Self-Quarantine is a voluntary action that reduces the movement of people who have been, or could have been, exposed to a contagious disease to see if they become sick.

    Quarantine
    Federal, state or local authorities require a quarantine to reduce the movement of people who have been, or could have been, exposed to a contagious disease to see if they become sick.

    Isolation
    Isolation separates sick people with a contagious disease from people who are not sick, and is required by federal, state or local authorities.

  • I was on spring break in a country that was not part of the CDC Level 3 Health Travel Notice at that time. It was added to the list on March 12. What should I do?

    Please call Sindecuse Health Center and let them know when and where you traveled.

Housing

Student, Parent and Academic Questions

  • What do you mean by distance education?

    It’s a term that applies to using a variety of digital technologies in educating students. It includes live and recorded webinars, emails, online discussion boards, and digital spaces. Faculty can share reading assignments, collect papers, conduct group conversations and more. Students participate in many of the same ways they would do in an in-person lecture, complete reading and writing assignments and ask questions for clarification and discussion.

  • Will there be any tuition, housing, meal plan or SRC billing adjustments?

    WMU leaders are working out details on financial considerations. Monitor your wmich.edu email account to see future announcements.

  • What if I do not have my own computer or access to one at home? Can I still take part in distance learning?

    UPDATED 3/16/20: The University is making 200 laptops available for WMU students who do not have alternative access to a computer. The computers are to be used solely for WMU educational purposes. Students can make the request on the classroom technology page , by contacting the help desk at (269) 387-5041 or by emailing oit-classtechlist@wmich.edu. Also, we encourage students without home Internet services to explore temporary free services that have been offered by companies like Comcast and Spectrum/Charter. Instructors who do not have alternative access to a computer should contact their college IT office.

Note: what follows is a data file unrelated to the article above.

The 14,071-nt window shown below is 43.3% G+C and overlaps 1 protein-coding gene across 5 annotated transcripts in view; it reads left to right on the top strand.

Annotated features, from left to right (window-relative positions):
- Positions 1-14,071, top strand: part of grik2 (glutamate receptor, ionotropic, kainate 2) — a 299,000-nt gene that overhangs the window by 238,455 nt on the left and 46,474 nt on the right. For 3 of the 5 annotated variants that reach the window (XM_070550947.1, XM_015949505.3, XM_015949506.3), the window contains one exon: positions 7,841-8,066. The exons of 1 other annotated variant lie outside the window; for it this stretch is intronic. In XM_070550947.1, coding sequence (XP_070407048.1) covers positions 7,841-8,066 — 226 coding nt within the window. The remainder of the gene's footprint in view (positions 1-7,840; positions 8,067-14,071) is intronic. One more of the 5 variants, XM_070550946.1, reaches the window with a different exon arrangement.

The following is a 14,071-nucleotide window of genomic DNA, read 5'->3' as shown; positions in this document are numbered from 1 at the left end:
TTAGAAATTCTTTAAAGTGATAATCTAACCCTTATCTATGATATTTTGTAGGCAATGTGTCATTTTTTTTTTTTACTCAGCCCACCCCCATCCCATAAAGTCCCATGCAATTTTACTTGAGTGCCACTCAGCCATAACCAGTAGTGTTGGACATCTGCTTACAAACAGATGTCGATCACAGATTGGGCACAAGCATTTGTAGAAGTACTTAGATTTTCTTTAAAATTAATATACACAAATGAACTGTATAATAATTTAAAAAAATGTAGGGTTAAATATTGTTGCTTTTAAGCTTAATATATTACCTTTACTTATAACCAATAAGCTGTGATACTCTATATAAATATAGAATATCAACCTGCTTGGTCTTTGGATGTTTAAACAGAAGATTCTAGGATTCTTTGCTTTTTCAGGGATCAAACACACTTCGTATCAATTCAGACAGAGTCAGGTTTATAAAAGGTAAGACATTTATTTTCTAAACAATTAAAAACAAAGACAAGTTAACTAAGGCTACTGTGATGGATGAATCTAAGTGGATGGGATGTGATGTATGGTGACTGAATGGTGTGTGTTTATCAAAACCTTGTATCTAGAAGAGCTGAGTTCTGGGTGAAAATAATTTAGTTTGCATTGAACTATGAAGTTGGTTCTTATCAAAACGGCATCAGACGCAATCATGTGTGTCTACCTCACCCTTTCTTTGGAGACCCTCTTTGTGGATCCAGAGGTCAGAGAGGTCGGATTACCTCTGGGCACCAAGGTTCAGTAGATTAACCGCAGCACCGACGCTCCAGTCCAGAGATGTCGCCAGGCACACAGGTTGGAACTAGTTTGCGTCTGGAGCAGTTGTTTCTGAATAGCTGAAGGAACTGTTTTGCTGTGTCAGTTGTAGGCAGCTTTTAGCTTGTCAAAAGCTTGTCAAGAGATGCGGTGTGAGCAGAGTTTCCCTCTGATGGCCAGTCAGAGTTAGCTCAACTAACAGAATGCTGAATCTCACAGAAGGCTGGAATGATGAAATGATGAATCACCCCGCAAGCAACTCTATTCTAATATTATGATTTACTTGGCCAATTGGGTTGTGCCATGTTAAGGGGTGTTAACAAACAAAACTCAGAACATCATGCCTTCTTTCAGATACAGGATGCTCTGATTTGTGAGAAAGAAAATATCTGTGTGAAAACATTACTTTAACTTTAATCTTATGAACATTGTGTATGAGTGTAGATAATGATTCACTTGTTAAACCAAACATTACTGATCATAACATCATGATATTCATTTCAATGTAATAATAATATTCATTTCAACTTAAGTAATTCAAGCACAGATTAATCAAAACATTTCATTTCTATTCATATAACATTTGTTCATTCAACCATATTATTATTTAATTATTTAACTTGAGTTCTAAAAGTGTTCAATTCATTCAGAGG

• What if it is not possible for me to go home?

    Students with extenuating circumstances, such as international students, Seita Scholars and Foundation Scholars, will be permitted to remain in residence halls. Dining services will continue to be available to them. Communication from Residence Life will include contact information for other students who would like to appeal to remain in their residence hall.

    Students in University apartments may remain if they choose, because they have an ability to practice social distancing and maintain adequate food supplies. Students in communal living arrangements off campus are encouraged to consider whether they are able to effectively practice social distancing or if it's better to return to their permanent addresses.

  • I am a student who is having technical difficulties or has questions about my course. What should I do?

    If your challenge is with course content, please reach out to your instructor.  If the problem is a technical dilemma, please visit wmich.edu/elearning/students or the University’s help desk

  • How are you handling Aviation students’ needs to maintain flight hours and FAA requirements?

    The College of Aviation is working with students on a case by case basis to keep flight hours and check rides on schedule as best they can. Please contact your flight instructor or faculty member with any questions regarding labs, flight times and instruction.

  • I am currently in an internship and I am not sure if I should continue to report to work.

    Students may continue in off-campus internships. Contact the company where you are completing your internship to learn how they are managing COVID-19 and how they would like you to proceed.

  • May I request a credit/no credit grade for my Spring semester classes?

    We are providing undergraduate students the option to change their course grading method to credit/no credit through Friday, April 3. This change can be done on a course-by-course basis. In other words, you can choose to change one, several, all or none of your courses to credit/no credit. If a course is already credit/no credit, that course will remain unchanged. Any spring 2020 course may be change to credit/no credit, including courses counting toward your major and/or minor. This is an important decision that must not be taken lightly. It is important to understand what credit/no credit means. Please refer to the email that you received on March 18 for instructions on how to request a credit/no credit  more information or contact your academic advisor.

  • Is the Invisible Need Project food pantry still open?

    For the safety of students and any Food Pantry workers, starting Wednesday, March 25, 2020, the Invisible Need Project Pantry hours will be Monday through Friday, 9 a.m.-3 p.m., by appointment only.  Please email dosa-inp@wmich.edu to schedule an appointment.  Students are still permitted to only visit the pantry at most once every two weeks, and must be a registered WMU student.  Visitors will no longer be permitted to enter the pantry.  Pick-up instructions will be provided with appointment details.